What type of t tubules are in skeletal and cardiac muscle?

Skeletal = triad

Cardiac = diad


What happens when calcium binds to troponin C?

Causes a conformational change, shifting tropomyosin to reveal myosin binding site on actin filament

(Same as skeletal muscle)

Revise sliding filament theory


In relaxation what must happen to Ca2+?

How is this achieved?

Must return to resting levels

Most is pumped back into the SR via the SERCA pump
Raised Ca2+ stimulates the pumps

Some exits across the cell membrane via Na+/Ca2+ exchanger
Sarcolemma like Ca2+ATPase


How is the tone of blood vessels controlled?

Where are these cells located?

What cells are they present in?

By contraction and relaxation of vascular smooth muscle cells

Smooth muscle cells located in tunica media

Present in arteries, arterioles and veins


What is the structure of vascular smooth muscle?

Actin and myosin filaments not sitting in nice striated pattern

Actin and myosin filaments connected to dense bodies and radiate out


Discuss excitation and contraction coupling in smooth muscle cells?

Depolarisation opens the voltage gated Ca2+ channels --> influx of Ca2+--> binds to calmodulin--> activates MLCK (myosin light chain kinase) which phosphorylates the myosin light chain to permit interaction with actin

Relaxation as Ca2+ levels decline --> MLCP dephosphorylates myosin light chain, makes myosin inactive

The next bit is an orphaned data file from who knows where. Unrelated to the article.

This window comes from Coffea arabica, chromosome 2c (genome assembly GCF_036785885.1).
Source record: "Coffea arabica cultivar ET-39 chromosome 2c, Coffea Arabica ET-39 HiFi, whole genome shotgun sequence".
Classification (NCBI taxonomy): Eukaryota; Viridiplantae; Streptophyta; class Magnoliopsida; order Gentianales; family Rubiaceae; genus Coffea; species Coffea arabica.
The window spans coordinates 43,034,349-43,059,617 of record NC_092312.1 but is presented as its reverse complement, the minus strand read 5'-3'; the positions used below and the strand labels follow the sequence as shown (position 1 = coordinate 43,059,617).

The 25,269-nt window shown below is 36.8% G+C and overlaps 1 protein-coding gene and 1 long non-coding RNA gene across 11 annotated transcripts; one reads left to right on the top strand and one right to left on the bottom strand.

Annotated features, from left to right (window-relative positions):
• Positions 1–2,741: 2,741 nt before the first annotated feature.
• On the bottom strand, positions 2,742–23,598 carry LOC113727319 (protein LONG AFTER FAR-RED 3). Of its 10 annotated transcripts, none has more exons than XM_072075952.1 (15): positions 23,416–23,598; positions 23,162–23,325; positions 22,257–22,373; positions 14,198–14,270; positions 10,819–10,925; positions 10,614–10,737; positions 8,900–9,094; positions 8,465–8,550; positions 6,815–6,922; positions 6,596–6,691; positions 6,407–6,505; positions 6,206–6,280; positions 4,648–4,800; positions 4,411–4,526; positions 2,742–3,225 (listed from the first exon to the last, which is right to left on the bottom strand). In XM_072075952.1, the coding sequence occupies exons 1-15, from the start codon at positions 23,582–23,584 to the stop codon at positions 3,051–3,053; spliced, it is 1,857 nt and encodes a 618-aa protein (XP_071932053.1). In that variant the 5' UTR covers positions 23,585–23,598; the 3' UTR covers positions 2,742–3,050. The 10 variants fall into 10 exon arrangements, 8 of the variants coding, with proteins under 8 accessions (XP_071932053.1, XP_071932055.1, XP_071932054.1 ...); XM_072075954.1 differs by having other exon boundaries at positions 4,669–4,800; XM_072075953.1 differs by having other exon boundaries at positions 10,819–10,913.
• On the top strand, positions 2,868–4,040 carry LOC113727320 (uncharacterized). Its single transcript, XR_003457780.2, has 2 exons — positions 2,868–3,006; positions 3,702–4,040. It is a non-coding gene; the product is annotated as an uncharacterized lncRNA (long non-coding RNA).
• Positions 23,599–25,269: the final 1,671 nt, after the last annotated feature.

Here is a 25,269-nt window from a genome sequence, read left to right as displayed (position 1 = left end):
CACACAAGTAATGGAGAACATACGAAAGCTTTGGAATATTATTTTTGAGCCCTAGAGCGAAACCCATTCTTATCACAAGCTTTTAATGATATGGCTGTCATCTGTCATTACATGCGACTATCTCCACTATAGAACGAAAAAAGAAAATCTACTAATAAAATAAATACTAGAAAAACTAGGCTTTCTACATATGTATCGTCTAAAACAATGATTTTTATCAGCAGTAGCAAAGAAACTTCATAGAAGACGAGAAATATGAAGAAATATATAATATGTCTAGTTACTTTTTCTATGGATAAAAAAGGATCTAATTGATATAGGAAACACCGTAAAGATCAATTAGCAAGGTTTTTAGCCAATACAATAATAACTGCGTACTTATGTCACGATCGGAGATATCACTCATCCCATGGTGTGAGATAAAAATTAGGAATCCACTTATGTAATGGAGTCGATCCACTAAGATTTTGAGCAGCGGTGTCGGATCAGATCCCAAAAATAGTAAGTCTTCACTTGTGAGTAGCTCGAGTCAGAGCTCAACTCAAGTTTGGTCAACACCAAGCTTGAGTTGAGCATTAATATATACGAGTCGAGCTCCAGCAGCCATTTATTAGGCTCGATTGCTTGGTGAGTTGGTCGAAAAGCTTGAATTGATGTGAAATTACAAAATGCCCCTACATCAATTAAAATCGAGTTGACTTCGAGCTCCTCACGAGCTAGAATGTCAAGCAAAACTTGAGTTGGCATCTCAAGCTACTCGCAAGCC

What happens in terms of excitation contraction coupling when noradrenaline activates alpha 1 receptors?

What inhibits MLCP?

Causes production of Gq receptors --> stimulates IP3 --> causes release of calcium from SR--> calcium binds to calmodulin which activates MLCK to activate myosin

Protein kinase C


What must happen to the myosin light chain to enable actin-myosin interaction?

Must be phosphorylated


What does phosphorylation of Myosin light chain kinase (MLCK) by Protein kinase A do?

Inhibits action of myosin light chain kinase

Inhibits phosphorylation of the myosin light chain and inhibits contraction


What initiates contraction of vascular smooth muscle cells?



Activation of alpha adrenoreceptors


How is the resting membrane potential set?

What channels are open at rest?

RMP is set largely due to K+ permeability of the cell membrane at rest

Leak K+ channels are open at rest

Na+/K+ ATPase pump DOES NOT set the RMP